Cookie policy: This site uses cookies (small files stored on your computer) to simplify and improve your experience of this website. Cookies are small text files stored on the device you are using to access this website. For more information please take a look at our terms and conditions. Some parts of the site may not work properly if you choose not to accept cookies.

Join

Subscribe or Register

Existing user? Login

What NICE advises for managing unstable angina or an NSTEMI

By Mojgan Sani, DPharm, MRPharmSNICE has published guidance on the management of unstable angina and non-ST-segment-elevation myocardial infarction. This article summarises the key recommendations from the guidance


Chest pain of cardiac origin caused by angina or an acute coronary syndrome (ACS) has a potentially poor prognosis, highlighting the importance of prompt and accurate diagnosis and treatment to improve symptoms and prolong life. Pharmacological therapies are potent with complex regimens requiring significant input from specialist cardiac pharmacists working within a multidisciplinary team to ensure their appropriate, safe and timely use.

New guidance issued in March 2010 by the National Institute for Health and Clinical Excellence sets out areas of priority for the development of best practice for managing patients with an ACS.

NICE has confirmed the definition of ACS as a range of conditions from unstable angina to ST-segment-elevation myocardial infarction (STEMI), arising from thrombus formation on an atheromatous plaque. Its new guideline, however, covers early management strategies for unstable angina and non-ST-segment-elevation myocardial infarction (NSTEMI) only, which are the focus of this article.

The guideline encompasses information on the timely assessment and classification of patients presenting with acute chest pain of cardiac origin, management strategies, including treatment with antiplatelet and parenteral anticoagulant (antithrombin) medicines, and the need for availability of information to empower patients and their carers to make informed decisions on their care.

Risk assessment

It is recommended that as soon as a diagnosis of cardiac ischaemia, and potential myocardial damage, is made a formal assessment process should be initiated to identify the likelihood of future cardiovascular events.

An established scoring system such as the “Global registry of acute cardiac events” (GRACE; available online), designed to predict six-month mortality (see Box 1), has been cited as a suitable assessment tool.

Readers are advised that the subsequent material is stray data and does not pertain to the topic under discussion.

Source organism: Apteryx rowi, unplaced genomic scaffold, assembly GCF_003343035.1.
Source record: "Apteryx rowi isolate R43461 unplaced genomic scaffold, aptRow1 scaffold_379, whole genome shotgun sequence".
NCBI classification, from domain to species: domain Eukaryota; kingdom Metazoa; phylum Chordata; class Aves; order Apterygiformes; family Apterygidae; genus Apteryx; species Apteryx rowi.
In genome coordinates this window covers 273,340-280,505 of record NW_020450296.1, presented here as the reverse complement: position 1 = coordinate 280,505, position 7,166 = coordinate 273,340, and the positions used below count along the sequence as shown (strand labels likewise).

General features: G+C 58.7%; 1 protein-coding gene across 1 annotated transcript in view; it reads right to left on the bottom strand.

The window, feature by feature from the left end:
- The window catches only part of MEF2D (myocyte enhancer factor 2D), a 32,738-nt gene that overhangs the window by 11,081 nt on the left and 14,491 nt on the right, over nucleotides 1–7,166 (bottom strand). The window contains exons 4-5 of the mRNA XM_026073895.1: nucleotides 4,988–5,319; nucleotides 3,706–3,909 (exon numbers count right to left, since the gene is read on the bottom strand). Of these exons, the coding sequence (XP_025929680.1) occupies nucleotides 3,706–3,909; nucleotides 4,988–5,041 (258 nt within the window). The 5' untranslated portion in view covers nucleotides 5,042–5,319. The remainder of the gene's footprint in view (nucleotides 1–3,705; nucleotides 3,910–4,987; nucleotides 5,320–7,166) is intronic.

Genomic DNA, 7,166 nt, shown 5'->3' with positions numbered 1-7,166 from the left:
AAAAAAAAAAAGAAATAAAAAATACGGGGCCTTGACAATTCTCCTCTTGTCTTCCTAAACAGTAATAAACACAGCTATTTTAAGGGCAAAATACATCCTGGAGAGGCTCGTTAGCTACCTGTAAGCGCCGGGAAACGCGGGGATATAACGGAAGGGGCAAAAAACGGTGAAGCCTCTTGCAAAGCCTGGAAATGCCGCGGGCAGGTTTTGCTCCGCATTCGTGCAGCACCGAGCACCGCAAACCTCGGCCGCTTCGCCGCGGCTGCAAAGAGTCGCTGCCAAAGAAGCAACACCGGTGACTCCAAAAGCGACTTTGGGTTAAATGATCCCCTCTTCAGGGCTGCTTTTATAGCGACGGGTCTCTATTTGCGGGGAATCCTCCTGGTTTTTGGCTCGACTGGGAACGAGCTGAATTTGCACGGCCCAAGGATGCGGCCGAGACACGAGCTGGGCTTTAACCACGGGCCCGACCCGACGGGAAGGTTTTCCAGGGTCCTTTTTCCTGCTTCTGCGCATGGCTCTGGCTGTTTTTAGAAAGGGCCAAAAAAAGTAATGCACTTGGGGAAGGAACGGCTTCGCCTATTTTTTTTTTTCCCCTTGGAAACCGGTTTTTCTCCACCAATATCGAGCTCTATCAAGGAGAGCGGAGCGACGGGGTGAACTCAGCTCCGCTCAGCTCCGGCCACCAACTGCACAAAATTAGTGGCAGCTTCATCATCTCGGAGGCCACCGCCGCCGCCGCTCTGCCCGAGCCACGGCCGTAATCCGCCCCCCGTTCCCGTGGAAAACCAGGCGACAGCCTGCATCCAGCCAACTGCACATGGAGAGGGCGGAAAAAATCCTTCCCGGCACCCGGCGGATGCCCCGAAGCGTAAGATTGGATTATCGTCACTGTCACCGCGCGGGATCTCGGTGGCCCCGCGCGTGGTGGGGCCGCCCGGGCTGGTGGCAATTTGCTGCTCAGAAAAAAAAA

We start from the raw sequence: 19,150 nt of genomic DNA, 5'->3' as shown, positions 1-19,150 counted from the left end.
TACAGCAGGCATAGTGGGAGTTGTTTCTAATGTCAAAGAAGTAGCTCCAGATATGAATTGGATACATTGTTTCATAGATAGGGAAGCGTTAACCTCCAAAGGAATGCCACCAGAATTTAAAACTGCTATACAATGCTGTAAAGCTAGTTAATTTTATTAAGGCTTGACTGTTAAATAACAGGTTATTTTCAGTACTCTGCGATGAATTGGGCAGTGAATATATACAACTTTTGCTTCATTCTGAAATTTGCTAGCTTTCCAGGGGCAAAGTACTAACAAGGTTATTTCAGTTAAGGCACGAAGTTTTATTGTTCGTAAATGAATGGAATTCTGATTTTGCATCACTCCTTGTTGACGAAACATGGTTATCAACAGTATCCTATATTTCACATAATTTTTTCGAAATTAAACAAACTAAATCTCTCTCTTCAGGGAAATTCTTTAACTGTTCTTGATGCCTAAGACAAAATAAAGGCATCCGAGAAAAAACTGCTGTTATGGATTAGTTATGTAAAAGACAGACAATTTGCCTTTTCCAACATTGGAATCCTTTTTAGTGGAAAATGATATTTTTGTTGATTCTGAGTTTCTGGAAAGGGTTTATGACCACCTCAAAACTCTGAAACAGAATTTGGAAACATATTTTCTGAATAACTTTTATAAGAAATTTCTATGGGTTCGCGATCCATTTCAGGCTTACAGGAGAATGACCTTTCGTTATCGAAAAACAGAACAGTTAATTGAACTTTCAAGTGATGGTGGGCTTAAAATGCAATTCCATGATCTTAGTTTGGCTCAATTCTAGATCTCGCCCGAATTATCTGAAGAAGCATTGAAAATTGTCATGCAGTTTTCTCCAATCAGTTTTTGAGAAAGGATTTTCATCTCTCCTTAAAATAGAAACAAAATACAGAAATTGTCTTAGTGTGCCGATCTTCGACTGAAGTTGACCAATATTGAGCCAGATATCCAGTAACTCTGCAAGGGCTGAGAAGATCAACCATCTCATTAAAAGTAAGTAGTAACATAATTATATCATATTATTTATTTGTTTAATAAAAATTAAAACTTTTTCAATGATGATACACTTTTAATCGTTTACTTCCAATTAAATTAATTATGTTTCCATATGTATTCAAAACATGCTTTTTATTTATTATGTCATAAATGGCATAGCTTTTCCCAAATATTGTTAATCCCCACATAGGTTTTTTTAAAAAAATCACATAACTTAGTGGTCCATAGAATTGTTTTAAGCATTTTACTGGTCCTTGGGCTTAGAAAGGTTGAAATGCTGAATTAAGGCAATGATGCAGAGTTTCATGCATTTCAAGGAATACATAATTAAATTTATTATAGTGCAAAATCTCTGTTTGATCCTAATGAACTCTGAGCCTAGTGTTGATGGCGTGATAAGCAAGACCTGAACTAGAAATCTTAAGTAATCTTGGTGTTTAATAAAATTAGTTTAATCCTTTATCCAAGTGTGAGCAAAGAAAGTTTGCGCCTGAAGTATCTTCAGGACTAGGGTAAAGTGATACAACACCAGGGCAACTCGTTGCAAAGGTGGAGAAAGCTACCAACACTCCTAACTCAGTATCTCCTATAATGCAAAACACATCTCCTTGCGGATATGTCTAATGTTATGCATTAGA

Assessment should include full clinical history, physical examination, electrocardiogram (ECG) and blood tests, including troponin (T or I) measurements. This formal risk assessment, NICE suggests, is to be used for identifying the best intervention (eg, revascularisation) or pharmacological therapy.

Box 1: Assigning risk*

Predicted six-month mortality

Risk of future adverse cardiovascular events

<1.5%
Lowest
1.5% to 3%
Low
3% to 6%
Intermediate
6% to 9%
High
>9%
Highest

*From the Myocardial Ischaemia National Audit Process database

Revascularisation

The high value of early invasive revascularisation (within 96 hours of admission) for intermediate- and higher-risk patients has been highlighted by NICE.

The choice of an invasive revascularisation procedure — ie, percutaneous coronary intervention (PCI; eg, angioplasty) versus coronary artery bypass graft (CABG) — should take into account the results of a coronary angiography. A cardiologist and cardiac surgeon should involve the patient in this decision, particularly if the choice is unclear.

For lower-risk patients, the institute suggests that more conservative management (without invasive revascularisation) can be offered. Nonetheless, if subsequent ischaemia is experienced these patients should be offered an angiography investigation.

Aspirin and clopidogrel

Aspirin continues to be an essential part of therapy and should be continued indefinitely unless contraindicated by risk of bleeding or hypersensitivity (in which case clopidogrel is recommended as an alternative monotherapy). NICE recommends a loading dose of 300mg aspirin for patients who are not already taking regular low-dose aspirin.

The institute advises that clopidogrel should be offered, in addition to aspirin, to all patients who have a predicted six-month mortality greater than 1.5% (unless combination therapy is contraindicated, eg, for those at high risk of bleeding). A 300mg loading dose of clopidogrel should be given and combined therapy should be continued for 12 months.

The 300mg loading dose should also be offered to all patients who are likely to undergo a PCI within 24 hours of admission, unless it is contraindicated.